Federal judge Susan Richard Nelson essentially said to the NFL owners in her ringing 89-page ruling: Cut your losses, fellas. You’re in the wrong. Understand the extraordinary privilege you have enjoyed all these years, and don’t push it. Stow your hubris, and end the labor dispute, or risk losing everything.
The owners don’t get it, and haven’t from the beginning. But they better get it fast, or the entire structure of the league may come down around their ears. On Tuesday, it suddenly became clear what a doomsday scenario they put into play when they picked a financial fight with their players, and locked them out. It was a profound mistake, committed out of arrogance. While they were calculating revenue, studying profit-loss statements and betting on how many unplayed games it would take the players to fold, they should have taken a crucial fact into account: They are in the legal wrong.
They had no right to lock out the players, they are in violation of antitrust law, and what’s more they are repeat, recidivist offenders. They are guilty as charged, and this is the trouble with their hope for relief on appeal.
The best way to think about the old NFL collective bargaining agreement is as a beautiful magic cloak. It allowed the owners a kind of charmed invisibility when it came to collusion, to artificially controlling competition, to inhibiting player movement, to making their costs certain, and generally suppressing every free market principle. The fact that they had the consent of players via collective bargaining created a non-statutory labor exemption — it gave the owners legal cover for the socialistic anti-competitive way they operate. It also helped them maintain the goodwill of the paying public. Take away that magic cloak, and they look like pirates.
The owners, almost incomprehensibly, voluntarily stripped off their magic cloak and ripped it to shreds, when they opted out of the CBA and demanded $1 billion in concessions from players. They tore up their cloak because, they said, their share of $9.4 billion in revenue wasn’t enough to support them in the style to which they’ve become accustomed.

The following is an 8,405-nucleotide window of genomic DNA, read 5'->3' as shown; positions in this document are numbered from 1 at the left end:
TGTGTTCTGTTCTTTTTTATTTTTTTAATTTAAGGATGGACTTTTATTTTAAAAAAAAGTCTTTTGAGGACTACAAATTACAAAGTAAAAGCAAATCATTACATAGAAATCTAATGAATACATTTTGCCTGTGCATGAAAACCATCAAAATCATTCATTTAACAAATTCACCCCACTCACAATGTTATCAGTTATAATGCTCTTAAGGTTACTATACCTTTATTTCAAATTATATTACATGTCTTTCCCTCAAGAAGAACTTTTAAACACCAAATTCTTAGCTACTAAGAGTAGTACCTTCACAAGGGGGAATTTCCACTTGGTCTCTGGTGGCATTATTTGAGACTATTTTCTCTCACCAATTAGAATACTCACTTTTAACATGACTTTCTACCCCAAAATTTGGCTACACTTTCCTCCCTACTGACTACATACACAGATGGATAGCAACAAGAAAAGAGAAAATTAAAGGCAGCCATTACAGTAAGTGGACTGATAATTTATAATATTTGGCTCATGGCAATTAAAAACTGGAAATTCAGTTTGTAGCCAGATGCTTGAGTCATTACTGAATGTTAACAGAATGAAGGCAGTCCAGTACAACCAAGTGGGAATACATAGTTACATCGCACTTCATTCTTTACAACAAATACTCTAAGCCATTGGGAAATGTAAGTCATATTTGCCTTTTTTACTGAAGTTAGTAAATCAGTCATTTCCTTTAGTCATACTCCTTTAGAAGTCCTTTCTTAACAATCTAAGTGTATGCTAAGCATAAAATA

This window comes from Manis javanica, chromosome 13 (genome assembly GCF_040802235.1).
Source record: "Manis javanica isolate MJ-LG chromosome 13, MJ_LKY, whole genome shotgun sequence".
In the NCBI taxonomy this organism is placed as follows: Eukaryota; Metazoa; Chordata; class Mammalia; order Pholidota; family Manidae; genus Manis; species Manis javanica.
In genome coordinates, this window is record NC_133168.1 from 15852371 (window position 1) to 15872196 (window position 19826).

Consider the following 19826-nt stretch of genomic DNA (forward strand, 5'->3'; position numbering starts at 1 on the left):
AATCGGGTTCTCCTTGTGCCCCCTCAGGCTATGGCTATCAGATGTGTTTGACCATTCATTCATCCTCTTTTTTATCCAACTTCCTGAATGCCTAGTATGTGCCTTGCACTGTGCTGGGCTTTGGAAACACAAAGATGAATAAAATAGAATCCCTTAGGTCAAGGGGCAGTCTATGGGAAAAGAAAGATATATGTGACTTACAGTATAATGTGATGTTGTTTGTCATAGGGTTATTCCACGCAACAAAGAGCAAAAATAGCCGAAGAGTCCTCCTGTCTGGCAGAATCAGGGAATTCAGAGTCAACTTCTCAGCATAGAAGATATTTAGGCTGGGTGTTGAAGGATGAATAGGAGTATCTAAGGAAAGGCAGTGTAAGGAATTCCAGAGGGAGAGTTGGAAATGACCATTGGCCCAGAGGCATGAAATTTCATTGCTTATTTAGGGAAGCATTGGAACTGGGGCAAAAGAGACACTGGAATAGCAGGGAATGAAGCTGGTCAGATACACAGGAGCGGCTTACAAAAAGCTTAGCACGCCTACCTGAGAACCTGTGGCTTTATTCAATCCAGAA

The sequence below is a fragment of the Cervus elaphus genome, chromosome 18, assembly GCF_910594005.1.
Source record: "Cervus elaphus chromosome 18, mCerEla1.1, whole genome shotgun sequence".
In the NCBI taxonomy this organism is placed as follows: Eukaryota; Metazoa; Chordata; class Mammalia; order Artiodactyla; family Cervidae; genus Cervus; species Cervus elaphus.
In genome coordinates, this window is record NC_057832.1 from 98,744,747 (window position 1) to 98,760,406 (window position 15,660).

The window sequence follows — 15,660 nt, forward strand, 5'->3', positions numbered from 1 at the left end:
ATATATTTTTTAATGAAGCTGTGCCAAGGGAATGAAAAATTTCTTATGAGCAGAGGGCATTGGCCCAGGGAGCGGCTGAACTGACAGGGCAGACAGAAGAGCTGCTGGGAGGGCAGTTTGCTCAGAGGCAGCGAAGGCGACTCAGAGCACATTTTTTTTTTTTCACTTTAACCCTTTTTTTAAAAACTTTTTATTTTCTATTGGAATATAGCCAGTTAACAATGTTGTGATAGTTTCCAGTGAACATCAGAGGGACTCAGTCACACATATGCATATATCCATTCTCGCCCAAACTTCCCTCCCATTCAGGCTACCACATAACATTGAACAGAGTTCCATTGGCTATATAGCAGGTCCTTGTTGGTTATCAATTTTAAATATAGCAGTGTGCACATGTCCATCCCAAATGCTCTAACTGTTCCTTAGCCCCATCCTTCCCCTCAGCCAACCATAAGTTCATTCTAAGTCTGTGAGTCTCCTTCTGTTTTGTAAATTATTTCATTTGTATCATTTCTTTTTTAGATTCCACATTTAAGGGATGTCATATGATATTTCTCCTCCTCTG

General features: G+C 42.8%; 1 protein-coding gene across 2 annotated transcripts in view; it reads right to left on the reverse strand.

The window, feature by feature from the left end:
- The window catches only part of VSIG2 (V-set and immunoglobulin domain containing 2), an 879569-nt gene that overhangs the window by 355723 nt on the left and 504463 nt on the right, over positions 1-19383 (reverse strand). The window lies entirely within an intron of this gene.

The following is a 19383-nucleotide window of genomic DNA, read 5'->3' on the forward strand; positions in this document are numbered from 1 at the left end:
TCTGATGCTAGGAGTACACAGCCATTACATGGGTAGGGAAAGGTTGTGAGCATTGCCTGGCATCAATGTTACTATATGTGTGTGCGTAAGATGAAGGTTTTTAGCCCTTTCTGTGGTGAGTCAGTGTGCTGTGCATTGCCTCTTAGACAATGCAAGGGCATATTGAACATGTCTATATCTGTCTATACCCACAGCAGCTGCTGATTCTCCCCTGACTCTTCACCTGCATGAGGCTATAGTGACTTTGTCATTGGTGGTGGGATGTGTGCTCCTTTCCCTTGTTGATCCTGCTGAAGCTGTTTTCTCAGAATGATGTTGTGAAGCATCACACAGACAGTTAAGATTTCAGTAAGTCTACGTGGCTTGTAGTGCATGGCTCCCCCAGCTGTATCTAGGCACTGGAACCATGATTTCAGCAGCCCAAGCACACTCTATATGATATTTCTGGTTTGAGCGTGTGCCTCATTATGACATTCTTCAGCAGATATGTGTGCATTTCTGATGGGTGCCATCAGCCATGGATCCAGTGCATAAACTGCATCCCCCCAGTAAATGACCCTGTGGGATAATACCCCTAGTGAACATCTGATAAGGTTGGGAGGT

Why would they do such a thing? Profit motive is one answer, and an exaggerated self-regard is another. This is not to say that there aren’t some good owners — there are some wonderful ones, and Roger Goodell has been a strong and sensible commissioner on just about every other issue. But as a group they are used to getting their way, and bending people to their will. The owners seem to genuinely believe that they could not lose in court — or possibly be wrong. Even now, they are convinced that Judge Nelson’s court order to end the lockout will be overturned.
It doesn’t seem to occur to NFL owners that Nelson merely held the obvious about their conduct: that it was illegal.
Rather than admit wrongdoing or a mistake, the owners are crying that Nelson exceeded her authority, and are bucking her order while they appeal, with games like letting players into their facilities for a cup of coffee but not allowing them to work out. They claim to be confident they will win an appeal, and get a different answer from the U.S. Court of Appeals for the Eighth Circuit, because 13 of the 16 judges were nominated by Republican presidents, and therefore might be conservative and pro-business.
Once again, they have miscalculated. The fact is, getting Nelson overturned will be as difficult as getting a call on the field overturned by instant replay — there has to be incontrovertible evidence the ruling was wrong. But that’s not their only problem. What makes the owners think that they are in a position to appeal to conservative, pro-business instincts?
The fact is, the owners have now placed themselves in the ludicrous legal position of arguing strenuously against free market principles before conservative judges. On Tuesday, Goodell wrote an extraordinary op-ed article in the Wall Street Journal in which he all but begged for a return to the collective bargaining status quo, the “carefully constructed rules proven to generate competitive balance.” Interestingly enough, Goodell did not offer a single legal defense for the way the league does business. He simply argued that the system has made it “one of the most popular and successful sports leagues in history.” So judges like Nelson should leave it alone.
The plain fact is that the owners are the ones who opened the Pandora’s box — and what popped out is a very big monster. Instead of concessions and pay cuts from players, what they may get from them is an Armageddon. Instead of controlled costs, the owners could be looking at the end of the salary cap, the draft, free agency and the union, with every player an independent contractor free to get the best deal for himself.
The owners’ best hope to settle this dispute and maintain the current structure of the league is clear: make a fairly generous offer to the players that treats them as what they are, essential partners without whom there would be no game on the field. But first they will have to admit to themselves that they made a mistake and were wrong. Good luck with that one.